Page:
A Rising Man by Abir Mukherjee was this month’s book club read. It was a book I discovered by chance in some ways, being totally out-with my usual periods for historical fiction, and I am so glad I did. At the Granite Noir festival in Aberdeen a couple of months ago, the opening even featured the author being interviewed by First Minister Nicola Sturgeon. As my friend is a huge fan of Sturgeon, she was keen to go, and I am always keen to hear about a good historical crime novel.
After enjoying Post Captain so much, I couldn’t really wait to get stuck into HMS Surprise, the third in Patrick O’Brian’s Aubrey-Maturin series. It proved to be another excellent piece of Napoleonic naval fiction; rich in action and personal drama alike.
If Titans came in book form, Les Miserables would be the largest and strongest of them all. First published in 1862, it’s 1200 pages long – one of the longest novels ever written in fact – and it’s one of those works that transcends genre. It is, quite frankly, a literary masterpiece and it’s tied in first place with Persuasion as my all-time favourite novel.
There are few partnerships in English literature that can hold a candle to Jack Aubrey and Stephen Maturin and few regency-based authors who write with the meticulous assurance and perfect tone of Patrick O’Brien. It’s a recipe for perfect historical fiction.
The Song of Achilles is the 40th book I’ve read this year, and so hits my Goodreads challenge for 2018 – hurrah! It’s not a book I was previously aware of, though it won the Orange Prize in 2012 and has a massive following online. The cover merely caught my eye in Waterstones in September and I picked it up with a few other purchases.
I’m so glad I did. I’ve had a great reading year, discovering a few new gems and this has undoubtedly been one of them. I’m unsure if you technically can spoil a story that’s been out there for millennia but if you’re totally unfamiliar with the legend of Achilles and still want to read the book, you may want to stop reading this review now.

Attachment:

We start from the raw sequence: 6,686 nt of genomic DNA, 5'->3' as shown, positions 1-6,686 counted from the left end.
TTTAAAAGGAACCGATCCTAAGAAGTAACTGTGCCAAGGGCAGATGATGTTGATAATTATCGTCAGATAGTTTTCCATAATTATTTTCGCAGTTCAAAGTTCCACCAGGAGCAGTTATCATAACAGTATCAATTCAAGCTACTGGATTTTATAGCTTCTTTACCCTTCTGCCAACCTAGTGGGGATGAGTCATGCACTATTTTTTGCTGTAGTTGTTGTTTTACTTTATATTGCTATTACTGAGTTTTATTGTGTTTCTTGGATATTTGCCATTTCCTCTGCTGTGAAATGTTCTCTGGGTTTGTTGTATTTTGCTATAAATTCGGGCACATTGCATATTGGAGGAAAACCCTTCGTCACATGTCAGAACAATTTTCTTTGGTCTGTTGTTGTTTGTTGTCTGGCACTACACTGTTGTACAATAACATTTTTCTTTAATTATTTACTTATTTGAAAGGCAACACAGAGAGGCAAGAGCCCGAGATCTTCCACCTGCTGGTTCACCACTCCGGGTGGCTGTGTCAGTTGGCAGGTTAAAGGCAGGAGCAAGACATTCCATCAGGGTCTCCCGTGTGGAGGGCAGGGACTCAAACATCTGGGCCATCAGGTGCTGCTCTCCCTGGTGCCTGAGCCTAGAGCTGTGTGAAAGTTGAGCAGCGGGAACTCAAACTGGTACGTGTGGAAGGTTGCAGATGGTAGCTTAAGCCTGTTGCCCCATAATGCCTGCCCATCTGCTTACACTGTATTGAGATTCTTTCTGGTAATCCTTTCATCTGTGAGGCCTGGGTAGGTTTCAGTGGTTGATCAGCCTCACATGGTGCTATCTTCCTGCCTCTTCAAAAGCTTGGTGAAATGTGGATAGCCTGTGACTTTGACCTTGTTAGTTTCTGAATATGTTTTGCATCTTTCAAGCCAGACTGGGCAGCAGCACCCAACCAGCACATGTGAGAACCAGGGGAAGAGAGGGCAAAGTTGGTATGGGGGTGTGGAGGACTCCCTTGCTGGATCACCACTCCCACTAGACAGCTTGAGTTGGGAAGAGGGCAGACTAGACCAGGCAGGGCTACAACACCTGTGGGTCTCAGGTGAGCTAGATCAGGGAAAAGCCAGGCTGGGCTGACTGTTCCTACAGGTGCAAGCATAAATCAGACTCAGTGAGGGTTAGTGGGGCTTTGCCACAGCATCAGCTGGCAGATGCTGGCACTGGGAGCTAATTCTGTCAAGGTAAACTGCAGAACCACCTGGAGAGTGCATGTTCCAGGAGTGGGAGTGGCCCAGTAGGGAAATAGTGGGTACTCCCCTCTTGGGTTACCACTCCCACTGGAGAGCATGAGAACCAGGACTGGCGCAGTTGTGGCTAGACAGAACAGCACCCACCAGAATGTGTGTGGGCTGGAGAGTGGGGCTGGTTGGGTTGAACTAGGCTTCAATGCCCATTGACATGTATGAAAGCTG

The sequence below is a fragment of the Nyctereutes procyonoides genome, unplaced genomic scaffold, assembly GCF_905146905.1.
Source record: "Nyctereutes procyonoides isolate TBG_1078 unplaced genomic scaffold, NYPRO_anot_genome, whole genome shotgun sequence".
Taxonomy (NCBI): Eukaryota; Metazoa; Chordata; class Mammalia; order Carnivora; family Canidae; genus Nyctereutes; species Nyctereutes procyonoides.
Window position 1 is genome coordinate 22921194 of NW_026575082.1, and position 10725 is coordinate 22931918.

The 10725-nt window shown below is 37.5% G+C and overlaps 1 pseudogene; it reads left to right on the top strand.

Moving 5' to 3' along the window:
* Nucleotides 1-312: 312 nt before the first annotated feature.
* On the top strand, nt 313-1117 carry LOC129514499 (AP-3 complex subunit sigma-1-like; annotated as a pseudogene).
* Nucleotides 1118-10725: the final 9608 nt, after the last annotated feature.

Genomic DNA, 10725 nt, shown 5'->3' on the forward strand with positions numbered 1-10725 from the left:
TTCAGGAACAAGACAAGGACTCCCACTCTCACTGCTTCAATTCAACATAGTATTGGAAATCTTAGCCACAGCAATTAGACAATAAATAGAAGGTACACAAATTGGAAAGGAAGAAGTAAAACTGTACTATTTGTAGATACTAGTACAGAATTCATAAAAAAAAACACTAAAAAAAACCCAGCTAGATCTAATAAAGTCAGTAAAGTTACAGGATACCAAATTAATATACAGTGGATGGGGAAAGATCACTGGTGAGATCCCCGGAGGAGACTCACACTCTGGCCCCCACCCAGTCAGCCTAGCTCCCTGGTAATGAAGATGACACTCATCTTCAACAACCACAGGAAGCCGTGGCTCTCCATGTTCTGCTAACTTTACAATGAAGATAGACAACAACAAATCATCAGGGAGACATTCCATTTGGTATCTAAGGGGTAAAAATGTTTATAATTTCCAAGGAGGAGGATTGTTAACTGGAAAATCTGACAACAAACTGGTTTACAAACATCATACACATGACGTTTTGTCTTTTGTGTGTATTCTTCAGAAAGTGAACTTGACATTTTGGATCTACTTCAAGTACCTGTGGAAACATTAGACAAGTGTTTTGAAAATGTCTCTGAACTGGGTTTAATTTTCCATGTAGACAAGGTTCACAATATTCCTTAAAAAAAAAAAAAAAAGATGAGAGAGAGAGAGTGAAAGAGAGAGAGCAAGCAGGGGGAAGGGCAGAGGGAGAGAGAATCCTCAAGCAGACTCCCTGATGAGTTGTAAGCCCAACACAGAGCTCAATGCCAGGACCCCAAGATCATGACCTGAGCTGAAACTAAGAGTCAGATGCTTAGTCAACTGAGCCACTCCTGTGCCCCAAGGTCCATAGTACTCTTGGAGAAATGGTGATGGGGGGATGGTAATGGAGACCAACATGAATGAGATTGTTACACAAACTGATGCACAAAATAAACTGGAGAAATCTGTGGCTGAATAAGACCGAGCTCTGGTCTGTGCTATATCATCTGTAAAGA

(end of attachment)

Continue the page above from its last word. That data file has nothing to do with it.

What a read. Seriously, what a read! Written by double-Man Booker winner Hilary Mantel, A Place of Greater Safety is a titanic, mammoth of a novel. It’s not so much a book that you read as much as live through.
The story focuses on the lives of Maximilien Robespierre, Camille Desmoulins and George-Jacques Danton; three of the primary architects of the French Revolution. Set over 900 pages, Mantel takes the reader on a journey to discover how three misfit boys grew to be some of the most powerful men in eighteenth century France and then fell from grace. The tale closes as Danton and Demoulins, overthrown by their former friends, are taken to the guillotine.
I’ve been incredibly lax on the blog this month, but with the scorching weather and some rubbish health issues to boot, I’ve struggled to have the motivation to read – or do very much of anything in fact – these past few weeks. I did manage to get through two books in early July though that I should have reviewed long before now.
This is a book I feel I should have read years and years ago.
After reading Wuthering Heights in my teens for my Advanced Higher English (A Level equivalent in Scotland) portfolio and finding it one of the most depressing books I’d ever encountered, I avoided the Brontës’ works for years. After watching the brilliant drama To Walk Invisible last year , which told the sisters’ story, I decided it was about time I got up to speed and duly added Jane Eyre and Agnes Grey to my to-read list.
Though it wasn’t actually planned, it feels wholly appropriate that I have finished reading Emmeline Pankhurst’s autobiographical account of the suffrage movement today, as thousands of women have marched in UK cities to commemorate the centenary of finally being awarded the vote. I am certain she would have approved of these parades!
Millicent Fawcett, Emmeline Pankhurst, Christabel Pankhurst, Emily Wilding Davison… these are names all synonymous with the battle for women’s suffrage. The name of Lady Constance Lytton is perhaps less well known to the general public, but she was just as committed to the cause and suffered just as much in fight to win the vote as her more famous comrades.
This biography by Lyndsey Jenkins does a marvellous job of explaining how a titled lady and the daughter of a former Viceroy of India came to be incarcerated in Holloway Prison and staged one of the most famous hunger strikes of the suffragette campaign. It chronicles her childhood and early life, her domestic concerns, her difficult relationship with her mother as well as her remarkable career as a suffragette.